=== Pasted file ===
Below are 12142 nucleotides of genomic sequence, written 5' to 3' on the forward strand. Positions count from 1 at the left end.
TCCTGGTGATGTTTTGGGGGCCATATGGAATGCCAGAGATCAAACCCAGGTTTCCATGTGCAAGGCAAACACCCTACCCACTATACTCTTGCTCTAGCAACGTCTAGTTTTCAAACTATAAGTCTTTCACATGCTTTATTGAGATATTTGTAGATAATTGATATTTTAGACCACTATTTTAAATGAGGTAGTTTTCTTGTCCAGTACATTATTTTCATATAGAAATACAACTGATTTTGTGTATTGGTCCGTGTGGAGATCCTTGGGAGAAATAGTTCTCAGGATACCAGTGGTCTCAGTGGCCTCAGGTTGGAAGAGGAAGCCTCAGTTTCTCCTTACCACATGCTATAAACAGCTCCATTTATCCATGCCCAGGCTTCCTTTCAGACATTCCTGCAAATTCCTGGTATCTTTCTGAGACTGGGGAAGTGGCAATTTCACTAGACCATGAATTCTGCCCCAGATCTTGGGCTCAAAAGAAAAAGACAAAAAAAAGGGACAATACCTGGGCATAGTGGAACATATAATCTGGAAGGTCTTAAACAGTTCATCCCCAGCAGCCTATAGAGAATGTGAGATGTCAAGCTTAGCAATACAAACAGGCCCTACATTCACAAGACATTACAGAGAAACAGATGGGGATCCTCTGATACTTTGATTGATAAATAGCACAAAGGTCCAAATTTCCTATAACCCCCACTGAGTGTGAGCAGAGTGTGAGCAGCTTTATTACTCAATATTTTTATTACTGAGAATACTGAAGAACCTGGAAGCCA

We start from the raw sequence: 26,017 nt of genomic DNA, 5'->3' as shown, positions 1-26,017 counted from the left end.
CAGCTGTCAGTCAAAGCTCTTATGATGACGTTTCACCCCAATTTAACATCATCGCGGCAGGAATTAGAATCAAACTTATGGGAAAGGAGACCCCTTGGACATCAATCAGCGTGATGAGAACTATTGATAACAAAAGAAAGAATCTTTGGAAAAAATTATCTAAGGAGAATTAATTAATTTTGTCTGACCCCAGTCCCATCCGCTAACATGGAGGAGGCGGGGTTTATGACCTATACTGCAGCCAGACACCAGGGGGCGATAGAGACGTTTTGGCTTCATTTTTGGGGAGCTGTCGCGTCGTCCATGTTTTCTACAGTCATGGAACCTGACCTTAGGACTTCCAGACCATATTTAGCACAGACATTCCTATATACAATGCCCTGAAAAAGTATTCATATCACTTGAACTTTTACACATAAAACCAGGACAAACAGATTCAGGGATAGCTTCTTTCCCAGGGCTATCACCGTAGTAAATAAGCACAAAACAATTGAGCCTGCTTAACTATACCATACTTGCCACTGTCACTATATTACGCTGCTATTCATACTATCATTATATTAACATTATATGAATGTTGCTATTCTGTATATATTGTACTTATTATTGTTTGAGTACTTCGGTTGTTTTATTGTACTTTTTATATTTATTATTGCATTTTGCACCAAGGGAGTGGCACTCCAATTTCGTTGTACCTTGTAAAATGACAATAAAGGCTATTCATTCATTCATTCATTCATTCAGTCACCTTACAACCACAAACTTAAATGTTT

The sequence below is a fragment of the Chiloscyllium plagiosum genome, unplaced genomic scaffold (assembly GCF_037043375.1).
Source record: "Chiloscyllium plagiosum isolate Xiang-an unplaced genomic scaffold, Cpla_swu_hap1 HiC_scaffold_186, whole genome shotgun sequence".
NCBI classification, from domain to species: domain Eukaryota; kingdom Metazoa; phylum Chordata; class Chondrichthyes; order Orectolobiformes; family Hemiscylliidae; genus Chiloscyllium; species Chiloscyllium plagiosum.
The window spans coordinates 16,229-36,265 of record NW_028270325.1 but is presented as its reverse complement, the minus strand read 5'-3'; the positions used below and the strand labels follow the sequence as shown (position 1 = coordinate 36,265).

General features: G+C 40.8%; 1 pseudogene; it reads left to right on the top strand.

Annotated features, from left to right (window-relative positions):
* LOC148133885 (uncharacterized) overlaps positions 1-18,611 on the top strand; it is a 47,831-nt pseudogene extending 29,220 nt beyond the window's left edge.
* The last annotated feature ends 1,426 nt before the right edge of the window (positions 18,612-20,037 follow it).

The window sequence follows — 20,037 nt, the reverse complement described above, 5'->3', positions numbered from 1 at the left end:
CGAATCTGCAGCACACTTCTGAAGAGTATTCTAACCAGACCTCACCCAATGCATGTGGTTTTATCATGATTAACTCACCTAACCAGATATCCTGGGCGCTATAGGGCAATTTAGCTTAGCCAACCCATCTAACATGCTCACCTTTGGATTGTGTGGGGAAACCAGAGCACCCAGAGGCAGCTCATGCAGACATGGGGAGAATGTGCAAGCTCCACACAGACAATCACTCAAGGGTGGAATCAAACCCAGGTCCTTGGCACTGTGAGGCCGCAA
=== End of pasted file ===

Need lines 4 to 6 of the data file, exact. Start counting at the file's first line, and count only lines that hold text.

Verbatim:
CAGCTGTCAGTCAAAGCTCTTATGATGACGTTTCACCCCAATTTAACATCATCGCGGCAGGAATTAGAATCAAACTTATGGGAAAGGAGACCCCTTGGACATCAATCAGCGTGATGAGAACTATTGATAACAAAAGAAAGAATCTTTGGAAAAAATTATCTAAGGAGAATTAATTAATTTTGTCTGACCCCAGTCCCATCCGCTAACATGGAGGAGGCGGGGTTTATGACCTATACTGCAGCCAGACACCAGGGGGCGATAGAGACGTTTTGGCTTCATTTTTGGGGAGCTGTCGCGTCGTCCATGTTTTCTACAGTCATGGAACCTGACCTTAGGACTTCCAGACCATATTTAGCACAGACATTCCTATATACAATGCCCTGAAAAAGTATTCATATCACTTGAACTTTTACACATAAAACCAGGACAAACAGATTCAGGGATAGCTTCTTTCCCAGGGCTATCACCGTAGTAAATAAGCACAAAACAATTGAGCCTGCTTAACTATACCATACTTGCCACTGTCACTATATTACGCTGCTATTCATACTATCATTATATTAACATTATATGAATGTTGCTATTCTGTATATATTGTACTTATTATTGTTTGAGTACTTCGGTTGTTTTATTGTACTTTTTATATTTATTATTGCATTTTGCACCAAGGGAGTGGCACTCCAATTTCGTTGTACCTTGTAAAATGACAATAAAGGCTATTCATTCATTCATTCATTCATTCAGTCACCTTACAACCACAAACTTAAATGTTT

The sequence below is a fragment of the Chiloscyllium plagiosum genome, unplaced genomic scaffold (assembly GCF_037043375.1).
Source record: "Chiloscyllium plagiosum isolate Xiang-an unplaced genomic scaffold, Cpla_swu_hap1 HiC_scaffold_186, whole genome shotgun sequence".